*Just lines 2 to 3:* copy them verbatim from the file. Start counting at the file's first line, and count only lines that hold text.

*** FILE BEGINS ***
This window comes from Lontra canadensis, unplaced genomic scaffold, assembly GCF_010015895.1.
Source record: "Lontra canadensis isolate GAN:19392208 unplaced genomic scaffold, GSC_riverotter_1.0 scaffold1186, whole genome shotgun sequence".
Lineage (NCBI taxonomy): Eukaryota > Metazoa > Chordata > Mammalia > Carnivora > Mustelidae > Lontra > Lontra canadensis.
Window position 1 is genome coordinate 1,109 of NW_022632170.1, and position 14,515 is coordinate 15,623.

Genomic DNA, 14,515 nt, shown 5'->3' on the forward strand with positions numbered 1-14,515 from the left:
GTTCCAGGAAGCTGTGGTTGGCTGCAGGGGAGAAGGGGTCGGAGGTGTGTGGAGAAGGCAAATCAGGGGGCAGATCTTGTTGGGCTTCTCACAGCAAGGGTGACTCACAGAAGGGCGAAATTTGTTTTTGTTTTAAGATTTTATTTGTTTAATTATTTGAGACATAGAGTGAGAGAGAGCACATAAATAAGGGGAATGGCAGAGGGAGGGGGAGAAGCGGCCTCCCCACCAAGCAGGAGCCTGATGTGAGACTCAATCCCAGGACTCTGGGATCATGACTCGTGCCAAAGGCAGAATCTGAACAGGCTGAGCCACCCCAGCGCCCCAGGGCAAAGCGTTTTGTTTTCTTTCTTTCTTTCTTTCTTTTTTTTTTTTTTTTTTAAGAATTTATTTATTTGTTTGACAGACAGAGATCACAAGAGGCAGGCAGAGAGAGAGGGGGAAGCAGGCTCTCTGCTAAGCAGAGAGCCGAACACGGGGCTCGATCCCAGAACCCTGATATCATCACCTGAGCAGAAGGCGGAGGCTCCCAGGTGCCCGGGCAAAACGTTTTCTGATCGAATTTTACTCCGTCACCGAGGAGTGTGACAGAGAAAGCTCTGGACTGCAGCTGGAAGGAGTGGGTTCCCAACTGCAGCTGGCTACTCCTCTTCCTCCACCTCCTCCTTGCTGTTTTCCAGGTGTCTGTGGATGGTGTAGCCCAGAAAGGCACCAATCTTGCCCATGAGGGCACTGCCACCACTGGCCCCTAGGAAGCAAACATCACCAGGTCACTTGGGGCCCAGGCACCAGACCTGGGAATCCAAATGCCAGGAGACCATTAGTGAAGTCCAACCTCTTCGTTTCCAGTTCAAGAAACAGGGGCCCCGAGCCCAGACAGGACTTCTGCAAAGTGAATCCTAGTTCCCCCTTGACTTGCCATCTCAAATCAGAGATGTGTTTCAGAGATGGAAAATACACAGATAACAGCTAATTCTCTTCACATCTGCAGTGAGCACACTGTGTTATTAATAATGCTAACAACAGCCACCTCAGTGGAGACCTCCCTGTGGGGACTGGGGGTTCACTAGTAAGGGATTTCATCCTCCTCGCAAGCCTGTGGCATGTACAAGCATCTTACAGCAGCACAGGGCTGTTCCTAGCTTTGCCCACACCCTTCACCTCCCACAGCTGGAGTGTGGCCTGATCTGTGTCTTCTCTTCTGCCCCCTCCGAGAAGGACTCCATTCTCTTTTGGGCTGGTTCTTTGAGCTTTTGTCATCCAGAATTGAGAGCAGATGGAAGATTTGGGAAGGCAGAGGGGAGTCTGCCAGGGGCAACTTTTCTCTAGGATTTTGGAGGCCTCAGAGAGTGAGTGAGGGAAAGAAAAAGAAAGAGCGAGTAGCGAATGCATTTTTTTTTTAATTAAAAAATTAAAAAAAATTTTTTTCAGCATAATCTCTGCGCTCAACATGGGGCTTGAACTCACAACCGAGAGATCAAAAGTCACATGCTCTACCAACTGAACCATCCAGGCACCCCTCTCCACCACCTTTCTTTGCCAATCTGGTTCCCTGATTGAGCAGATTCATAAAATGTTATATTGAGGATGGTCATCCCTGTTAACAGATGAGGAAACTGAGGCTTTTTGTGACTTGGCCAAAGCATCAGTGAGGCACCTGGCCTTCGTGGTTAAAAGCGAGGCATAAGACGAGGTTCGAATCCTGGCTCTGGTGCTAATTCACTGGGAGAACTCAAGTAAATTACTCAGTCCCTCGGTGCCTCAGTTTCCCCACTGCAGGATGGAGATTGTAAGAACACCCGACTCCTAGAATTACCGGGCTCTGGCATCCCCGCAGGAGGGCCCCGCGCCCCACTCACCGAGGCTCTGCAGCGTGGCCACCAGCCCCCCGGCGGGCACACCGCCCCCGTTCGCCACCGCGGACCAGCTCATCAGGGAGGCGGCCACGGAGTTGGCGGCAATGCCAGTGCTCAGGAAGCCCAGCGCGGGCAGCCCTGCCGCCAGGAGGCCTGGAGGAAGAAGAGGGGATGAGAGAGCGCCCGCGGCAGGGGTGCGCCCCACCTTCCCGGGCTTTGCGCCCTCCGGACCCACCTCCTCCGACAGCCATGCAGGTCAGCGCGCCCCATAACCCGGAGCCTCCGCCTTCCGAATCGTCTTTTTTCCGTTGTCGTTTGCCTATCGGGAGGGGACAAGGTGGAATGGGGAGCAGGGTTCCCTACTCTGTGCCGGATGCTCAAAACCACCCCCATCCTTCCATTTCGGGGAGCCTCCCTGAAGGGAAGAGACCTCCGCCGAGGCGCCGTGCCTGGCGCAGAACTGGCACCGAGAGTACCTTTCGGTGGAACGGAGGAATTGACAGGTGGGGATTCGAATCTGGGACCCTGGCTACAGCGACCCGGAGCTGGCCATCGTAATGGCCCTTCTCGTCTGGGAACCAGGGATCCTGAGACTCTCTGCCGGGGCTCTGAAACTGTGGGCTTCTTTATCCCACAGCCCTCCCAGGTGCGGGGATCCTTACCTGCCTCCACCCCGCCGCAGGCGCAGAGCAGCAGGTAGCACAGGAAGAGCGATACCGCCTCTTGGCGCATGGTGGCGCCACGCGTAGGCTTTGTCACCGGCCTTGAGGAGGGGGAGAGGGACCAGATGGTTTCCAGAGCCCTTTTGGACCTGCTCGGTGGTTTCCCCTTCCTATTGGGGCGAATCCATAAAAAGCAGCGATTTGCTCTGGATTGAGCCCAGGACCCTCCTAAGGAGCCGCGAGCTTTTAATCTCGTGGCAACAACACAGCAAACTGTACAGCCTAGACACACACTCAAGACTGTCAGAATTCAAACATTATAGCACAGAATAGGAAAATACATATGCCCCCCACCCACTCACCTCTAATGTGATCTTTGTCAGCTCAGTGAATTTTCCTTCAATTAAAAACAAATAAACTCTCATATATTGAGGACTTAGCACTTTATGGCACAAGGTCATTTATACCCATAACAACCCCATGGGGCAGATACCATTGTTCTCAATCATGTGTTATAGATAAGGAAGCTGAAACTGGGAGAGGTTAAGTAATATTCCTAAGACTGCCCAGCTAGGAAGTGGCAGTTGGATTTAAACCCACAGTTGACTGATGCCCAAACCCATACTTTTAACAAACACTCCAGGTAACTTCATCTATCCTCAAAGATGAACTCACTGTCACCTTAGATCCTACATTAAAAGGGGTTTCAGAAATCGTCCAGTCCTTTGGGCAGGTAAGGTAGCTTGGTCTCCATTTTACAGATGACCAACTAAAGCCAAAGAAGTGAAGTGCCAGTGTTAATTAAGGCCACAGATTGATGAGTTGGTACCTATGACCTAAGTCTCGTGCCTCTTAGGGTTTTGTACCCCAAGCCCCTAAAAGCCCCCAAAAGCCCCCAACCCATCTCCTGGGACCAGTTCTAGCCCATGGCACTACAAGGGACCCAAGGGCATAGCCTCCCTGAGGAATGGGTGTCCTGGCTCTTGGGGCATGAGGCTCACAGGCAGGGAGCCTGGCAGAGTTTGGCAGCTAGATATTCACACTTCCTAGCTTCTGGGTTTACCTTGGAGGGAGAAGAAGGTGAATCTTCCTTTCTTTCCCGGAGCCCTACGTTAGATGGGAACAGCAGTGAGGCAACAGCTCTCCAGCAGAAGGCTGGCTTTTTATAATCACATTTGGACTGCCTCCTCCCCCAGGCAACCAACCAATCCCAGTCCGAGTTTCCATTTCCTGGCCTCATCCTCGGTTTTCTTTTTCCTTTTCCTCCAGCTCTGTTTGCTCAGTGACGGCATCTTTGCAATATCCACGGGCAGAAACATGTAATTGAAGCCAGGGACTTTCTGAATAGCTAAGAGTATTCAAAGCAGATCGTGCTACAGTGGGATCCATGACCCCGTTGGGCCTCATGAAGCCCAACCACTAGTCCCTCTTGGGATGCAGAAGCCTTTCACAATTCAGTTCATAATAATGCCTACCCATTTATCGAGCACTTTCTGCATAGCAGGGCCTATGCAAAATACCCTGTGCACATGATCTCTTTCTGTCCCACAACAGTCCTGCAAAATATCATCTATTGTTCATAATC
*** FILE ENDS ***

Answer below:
Source record: "Lontra canadensis isolate GAN:19392208 unplaced genomic scaffold, GSC_riverotter_1.0 scaffold1186, whole genome shotgun sequence".
Lineage (NCBI taxonomy): Eukaryota > Metazoa > Chordata > Mammalia > Carnivora > Mustelidae > Lontra > Lontra canadensis.